Amid renewed concern among America’s allies about the U.S. president’s commitment to them, Donald Trump is seeking to offer reassuring words after arriving in Japan for the Group of 20 leaders’ summit.
During his first meeting in Osaka -- a working dinner with Australian Prime Minister Scott Morrison -- Trump was asked by a reporter about a perception that an “America alone” approach is adversely affecting some of Washington’s traditional closest allies in the Asia-Pacific region.
“We work with our allies. We take care of our allies,” Trump responded while noting he had “inherited massive trade deficits with our allies. And we even help our allies militarily.”
During the dinner Trump “stressed his commitment to maximizing the economic partnership with Australia through fair, balanced, and mutually beneficial trade and investment,” according to White House Principal Deputy Press Secretary Hogan Gidley.
G-20 host Shinzo Abe, Japan’s prime minister, is hoping for reassuring words to be uttered publicly by Trump when they meet Friday morning in Osaka.
In recent days, the president has questioned the fairness of the U.S.-Japan defense alliance.
“If Japan is attacked, we will fight World War III. We will go in and protect them with our lives and with our treasure,” Trump said during a telephone interview with Fox Business News on Wednesday. “We will fight at all costs …but if we are attacked, Japan doesn’t have to help us at all. They can watch on a Sony television.”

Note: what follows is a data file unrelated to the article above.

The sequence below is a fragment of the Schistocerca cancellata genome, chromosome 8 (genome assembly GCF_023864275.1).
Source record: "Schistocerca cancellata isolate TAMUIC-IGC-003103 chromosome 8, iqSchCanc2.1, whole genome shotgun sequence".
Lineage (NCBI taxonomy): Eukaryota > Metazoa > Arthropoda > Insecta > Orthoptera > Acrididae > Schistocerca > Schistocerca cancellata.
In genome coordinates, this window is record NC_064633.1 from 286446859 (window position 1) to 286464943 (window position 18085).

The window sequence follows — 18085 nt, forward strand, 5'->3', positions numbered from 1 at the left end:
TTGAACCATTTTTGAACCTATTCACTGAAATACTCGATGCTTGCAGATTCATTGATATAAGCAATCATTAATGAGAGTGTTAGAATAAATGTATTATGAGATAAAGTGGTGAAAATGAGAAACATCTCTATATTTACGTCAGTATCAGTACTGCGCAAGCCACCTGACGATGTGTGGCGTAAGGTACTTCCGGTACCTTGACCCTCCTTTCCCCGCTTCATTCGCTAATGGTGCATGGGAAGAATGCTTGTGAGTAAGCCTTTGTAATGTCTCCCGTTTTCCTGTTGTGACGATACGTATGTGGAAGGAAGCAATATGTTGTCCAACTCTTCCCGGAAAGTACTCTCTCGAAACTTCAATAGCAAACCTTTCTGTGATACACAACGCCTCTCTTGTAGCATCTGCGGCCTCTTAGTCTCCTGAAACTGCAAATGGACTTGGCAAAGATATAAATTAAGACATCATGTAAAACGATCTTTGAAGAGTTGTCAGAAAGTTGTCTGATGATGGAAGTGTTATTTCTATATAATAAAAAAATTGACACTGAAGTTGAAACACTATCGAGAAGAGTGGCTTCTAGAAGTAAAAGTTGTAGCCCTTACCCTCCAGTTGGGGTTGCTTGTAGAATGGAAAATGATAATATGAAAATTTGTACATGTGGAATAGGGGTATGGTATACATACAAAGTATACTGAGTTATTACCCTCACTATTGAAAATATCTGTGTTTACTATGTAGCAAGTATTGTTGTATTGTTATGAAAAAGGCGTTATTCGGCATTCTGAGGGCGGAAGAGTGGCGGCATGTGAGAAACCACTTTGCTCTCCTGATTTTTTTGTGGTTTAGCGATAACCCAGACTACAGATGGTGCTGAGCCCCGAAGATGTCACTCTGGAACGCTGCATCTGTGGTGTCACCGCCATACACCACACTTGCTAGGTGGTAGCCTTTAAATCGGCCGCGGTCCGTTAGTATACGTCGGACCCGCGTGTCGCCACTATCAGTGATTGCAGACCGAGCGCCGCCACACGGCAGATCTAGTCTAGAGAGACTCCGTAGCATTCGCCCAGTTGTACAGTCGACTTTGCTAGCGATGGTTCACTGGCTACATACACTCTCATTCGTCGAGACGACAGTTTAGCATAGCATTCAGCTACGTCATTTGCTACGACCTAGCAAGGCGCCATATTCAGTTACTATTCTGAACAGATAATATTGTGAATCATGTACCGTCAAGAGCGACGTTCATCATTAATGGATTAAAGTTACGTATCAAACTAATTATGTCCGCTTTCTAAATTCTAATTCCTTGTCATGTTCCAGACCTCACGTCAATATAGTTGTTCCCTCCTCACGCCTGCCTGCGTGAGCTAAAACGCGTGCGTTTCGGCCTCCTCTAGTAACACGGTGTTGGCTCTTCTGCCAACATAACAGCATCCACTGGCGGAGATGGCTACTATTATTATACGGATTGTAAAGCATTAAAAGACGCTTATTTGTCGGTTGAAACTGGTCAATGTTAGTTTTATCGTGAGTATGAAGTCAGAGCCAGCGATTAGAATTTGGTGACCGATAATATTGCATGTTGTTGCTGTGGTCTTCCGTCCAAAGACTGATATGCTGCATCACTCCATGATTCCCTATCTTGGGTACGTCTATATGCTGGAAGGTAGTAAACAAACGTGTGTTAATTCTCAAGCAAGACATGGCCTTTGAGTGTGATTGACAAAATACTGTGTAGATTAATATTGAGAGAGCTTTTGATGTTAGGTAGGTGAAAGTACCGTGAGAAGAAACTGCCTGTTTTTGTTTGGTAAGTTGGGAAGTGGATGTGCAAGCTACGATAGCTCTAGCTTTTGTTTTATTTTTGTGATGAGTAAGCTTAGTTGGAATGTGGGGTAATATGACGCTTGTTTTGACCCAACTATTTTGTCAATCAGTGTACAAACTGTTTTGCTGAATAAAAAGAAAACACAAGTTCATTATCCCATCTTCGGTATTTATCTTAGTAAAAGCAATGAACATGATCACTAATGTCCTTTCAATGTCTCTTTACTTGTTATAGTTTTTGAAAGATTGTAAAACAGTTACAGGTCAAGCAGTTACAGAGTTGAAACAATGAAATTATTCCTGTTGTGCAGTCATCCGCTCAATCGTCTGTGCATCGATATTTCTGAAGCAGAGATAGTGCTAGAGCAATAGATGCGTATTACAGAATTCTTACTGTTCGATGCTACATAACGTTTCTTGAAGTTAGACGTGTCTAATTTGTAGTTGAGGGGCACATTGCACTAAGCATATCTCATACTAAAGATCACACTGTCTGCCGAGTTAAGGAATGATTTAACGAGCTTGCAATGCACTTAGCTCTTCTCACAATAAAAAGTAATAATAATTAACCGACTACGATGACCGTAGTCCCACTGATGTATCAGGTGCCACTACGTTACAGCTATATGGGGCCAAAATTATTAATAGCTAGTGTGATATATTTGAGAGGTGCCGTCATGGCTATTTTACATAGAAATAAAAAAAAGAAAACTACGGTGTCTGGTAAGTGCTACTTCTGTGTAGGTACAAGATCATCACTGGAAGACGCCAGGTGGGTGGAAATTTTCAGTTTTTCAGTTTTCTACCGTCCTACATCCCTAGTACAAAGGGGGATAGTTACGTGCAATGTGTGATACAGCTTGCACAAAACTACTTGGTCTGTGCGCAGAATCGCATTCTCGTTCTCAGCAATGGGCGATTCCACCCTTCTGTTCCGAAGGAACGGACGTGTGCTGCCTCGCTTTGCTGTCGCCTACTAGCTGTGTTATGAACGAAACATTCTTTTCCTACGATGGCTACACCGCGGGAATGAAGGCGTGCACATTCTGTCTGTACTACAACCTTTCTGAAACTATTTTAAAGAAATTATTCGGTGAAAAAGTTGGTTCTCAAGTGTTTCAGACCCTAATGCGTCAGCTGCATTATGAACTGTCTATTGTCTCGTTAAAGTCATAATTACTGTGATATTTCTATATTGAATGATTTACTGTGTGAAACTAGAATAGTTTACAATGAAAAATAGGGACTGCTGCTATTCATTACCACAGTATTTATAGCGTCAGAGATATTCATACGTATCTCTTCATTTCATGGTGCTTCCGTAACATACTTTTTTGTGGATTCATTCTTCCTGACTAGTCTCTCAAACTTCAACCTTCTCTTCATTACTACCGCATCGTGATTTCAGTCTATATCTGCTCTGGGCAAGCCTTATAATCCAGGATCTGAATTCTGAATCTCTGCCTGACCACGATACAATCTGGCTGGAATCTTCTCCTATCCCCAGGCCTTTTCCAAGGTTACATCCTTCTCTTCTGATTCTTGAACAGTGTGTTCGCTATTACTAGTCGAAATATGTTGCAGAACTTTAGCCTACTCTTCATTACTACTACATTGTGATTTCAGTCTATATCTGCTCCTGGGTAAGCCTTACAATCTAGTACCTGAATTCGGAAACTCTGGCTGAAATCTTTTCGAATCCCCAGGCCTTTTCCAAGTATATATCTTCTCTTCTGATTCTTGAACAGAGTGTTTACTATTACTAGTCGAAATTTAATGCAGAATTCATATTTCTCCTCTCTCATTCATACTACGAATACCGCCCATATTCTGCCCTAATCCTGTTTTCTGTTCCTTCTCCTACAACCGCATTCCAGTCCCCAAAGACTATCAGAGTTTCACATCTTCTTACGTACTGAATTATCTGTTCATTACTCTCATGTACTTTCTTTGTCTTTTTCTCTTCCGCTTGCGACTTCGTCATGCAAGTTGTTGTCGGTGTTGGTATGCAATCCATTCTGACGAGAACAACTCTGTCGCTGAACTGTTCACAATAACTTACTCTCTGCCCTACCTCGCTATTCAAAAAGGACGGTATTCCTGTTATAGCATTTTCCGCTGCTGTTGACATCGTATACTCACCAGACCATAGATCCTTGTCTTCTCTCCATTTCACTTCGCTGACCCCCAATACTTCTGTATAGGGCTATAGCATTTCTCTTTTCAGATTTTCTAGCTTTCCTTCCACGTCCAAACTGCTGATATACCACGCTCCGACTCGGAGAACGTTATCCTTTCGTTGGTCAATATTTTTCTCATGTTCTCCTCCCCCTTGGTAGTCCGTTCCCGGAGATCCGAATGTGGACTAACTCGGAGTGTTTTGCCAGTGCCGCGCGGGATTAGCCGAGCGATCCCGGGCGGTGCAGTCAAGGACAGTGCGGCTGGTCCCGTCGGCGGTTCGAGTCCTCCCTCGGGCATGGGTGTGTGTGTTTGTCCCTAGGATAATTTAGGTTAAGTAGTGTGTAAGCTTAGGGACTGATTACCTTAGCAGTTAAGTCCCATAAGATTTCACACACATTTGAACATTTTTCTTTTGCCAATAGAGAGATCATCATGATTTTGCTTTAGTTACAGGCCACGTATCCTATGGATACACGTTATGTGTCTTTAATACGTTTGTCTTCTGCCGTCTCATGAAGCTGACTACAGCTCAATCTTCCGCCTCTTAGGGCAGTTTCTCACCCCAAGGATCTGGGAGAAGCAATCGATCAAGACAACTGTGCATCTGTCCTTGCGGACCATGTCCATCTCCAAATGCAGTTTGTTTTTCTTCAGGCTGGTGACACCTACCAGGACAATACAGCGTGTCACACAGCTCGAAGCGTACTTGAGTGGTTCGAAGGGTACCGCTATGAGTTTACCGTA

US - Japan defense treaty
This followed a Bloomberg report that Trump has been musing to confidantes that he wants to withdraw from the “unfair” U.S.-Japan defense treaty, the backbone of the two former enemies’ post-World War II alliance.
Japan’s government welcomes the State Department and White House reassurances denying the report, Kevin Maher, former director of the State Department’s Office of Japan Affairs, tells VOA. “Nevertheless, privately some worry that he may not understand that the U.S. military presence in Asia, especially in Japan, ultimately is in the best interests of the United States, in that it maintains peace, stability and prosperity, which is good for the American people,”
Trump in the Fox Business News interview also criticized the European Union, accusing its anti-trust commissioner of hating America. And on his way to the leaders’ summit, the president tweeted that retaliatory tariffs by India –- whose prime minister, Narendra Modi, he meets Thursday – are unacceptable and “must be withdrawn.”
Trade is Trump’s priority at the summit over all other geo-strategic concerns, according to top U.S. officials traveling with the president.
On the sidelines of the main event, Trump is also scheduled to hold a number of bilateral meetings, including with German Chancellor Angela Merkel and Russian President Vladimir Putin and Saturday talks with Chinese President Xi Jinping.
The U.S.-China talks are likely to touch on trade after a breakdown in negotiations and an escalation of tariffs by both sides.
U.S. officials say there is no fixed agenda for Trump's meeting Putin, but acknowledge the two leaders would almost certainly discuss issues involving Ukraine, the Middle East and Venezuela.
Trump is also expected to use the G-20 sessions to convey that his administration intends to continue applying economic pressure on Iran, seeking to deny the country its important oil revenue and bring about fresh negotiations on its nuclear program.
After the summit, Trump flies to Seoul to discuss with South Korean President Moon Jae-in ways to ease tensions with North Korea. It is speculated that the U.S. president will make a visit to the Demilitarized Zone separating the two Koreas but U.S. officials have ruled out that while Trump is on the peninsula he will also meet with North Korean leader Kim Jong Un.